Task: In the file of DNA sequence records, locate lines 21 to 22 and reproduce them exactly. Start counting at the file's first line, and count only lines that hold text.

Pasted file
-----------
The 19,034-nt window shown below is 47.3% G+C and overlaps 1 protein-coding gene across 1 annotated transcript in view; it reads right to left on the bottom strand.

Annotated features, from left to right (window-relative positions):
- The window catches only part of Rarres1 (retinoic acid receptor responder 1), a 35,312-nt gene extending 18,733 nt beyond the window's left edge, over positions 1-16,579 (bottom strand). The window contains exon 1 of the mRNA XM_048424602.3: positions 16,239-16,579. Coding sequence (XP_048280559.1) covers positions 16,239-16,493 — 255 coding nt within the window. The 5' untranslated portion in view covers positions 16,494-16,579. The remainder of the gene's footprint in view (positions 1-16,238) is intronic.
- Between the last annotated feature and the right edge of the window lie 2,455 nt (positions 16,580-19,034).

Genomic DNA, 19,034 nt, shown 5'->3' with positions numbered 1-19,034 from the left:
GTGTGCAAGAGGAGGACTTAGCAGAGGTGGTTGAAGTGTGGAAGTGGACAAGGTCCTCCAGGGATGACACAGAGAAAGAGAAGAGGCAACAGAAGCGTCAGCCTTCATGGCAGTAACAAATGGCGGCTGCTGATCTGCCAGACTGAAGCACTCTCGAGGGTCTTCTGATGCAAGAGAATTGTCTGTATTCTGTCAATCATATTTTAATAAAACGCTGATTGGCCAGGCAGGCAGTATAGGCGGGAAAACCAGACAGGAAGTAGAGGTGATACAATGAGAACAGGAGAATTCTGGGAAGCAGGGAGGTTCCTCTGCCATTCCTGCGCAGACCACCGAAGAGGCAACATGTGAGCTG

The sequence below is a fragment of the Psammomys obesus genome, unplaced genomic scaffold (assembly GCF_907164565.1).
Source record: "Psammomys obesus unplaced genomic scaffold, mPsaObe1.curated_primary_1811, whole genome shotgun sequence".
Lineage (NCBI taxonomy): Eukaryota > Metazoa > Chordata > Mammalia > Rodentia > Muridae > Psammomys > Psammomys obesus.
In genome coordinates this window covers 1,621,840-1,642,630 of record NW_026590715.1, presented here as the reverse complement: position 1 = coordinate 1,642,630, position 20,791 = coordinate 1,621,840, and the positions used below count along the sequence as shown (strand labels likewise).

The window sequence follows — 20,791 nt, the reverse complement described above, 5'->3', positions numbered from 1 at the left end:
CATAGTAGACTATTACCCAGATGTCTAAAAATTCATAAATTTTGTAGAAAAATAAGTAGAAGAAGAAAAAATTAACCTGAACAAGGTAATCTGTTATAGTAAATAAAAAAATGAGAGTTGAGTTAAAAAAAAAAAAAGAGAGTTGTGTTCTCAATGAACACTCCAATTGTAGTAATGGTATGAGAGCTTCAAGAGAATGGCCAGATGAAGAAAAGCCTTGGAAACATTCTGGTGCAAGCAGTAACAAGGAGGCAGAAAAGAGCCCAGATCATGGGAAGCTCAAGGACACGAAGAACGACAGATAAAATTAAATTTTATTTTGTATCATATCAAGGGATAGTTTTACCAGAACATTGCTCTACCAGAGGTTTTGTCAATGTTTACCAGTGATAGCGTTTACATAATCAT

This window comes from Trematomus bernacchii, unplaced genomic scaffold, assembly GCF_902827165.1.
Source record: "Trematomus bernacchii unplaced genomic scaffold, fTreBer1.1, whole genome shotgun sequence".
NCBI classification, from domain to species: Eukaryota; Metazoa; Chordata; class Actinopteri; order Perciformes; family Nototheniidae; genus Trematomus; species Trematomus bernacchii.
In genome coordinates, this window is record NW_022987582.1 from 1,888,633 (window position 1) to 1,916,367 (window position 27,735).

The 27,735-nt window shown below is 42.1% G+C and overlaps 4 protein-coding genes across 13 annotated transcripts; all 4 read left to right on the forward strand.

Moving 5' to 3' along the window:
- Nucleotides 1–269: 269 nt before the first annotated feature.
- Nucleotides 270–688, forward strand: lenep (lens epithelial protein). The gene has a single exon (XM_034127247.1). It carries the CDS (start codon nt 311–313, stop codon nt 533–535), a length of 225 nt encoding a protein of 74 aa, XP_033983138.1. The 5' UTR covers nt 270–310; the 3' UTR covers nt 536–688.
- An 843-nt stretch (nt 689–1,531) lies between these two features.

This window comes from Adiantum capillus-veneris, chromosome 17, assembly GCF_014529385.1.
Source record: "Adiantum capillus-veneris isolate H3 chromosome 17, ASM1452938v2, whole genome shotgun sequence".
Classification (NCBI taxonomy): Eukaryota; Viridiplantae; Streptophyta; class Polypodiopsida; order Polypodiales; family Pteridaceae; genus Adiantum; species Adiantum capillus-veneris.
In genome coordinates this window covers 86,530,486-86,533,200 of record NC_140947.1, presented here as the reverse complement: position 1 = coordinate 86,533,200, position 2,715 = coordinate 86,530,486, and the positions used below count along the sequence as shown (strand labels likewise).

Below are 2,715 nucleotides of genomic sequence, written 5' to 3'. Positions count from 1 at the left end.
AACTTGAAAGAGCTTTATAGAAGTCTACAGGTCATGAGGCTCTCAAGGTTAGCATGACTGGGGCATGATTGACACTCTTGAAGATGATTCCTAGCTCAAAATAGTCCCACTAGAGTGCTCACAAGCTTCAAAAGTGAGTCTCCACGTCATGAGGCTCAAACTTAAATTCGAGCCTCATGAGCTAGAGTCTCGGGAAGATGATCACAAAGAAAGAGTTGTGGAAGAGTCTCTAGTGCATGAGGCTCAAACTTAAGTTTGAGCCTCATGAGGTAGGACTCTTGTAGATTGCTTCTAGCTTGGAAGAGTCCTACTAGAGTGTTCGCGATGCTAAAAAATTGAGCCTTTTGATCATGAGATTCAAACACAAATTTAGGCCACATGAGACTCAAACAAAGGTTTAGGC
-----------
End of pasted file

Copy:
- An 843-nt stretch (nt 689–1,531) lies between these two features.

This window comes from Adiantum capillus-veneris, chromosome 17, assembly GCF_014529385.1.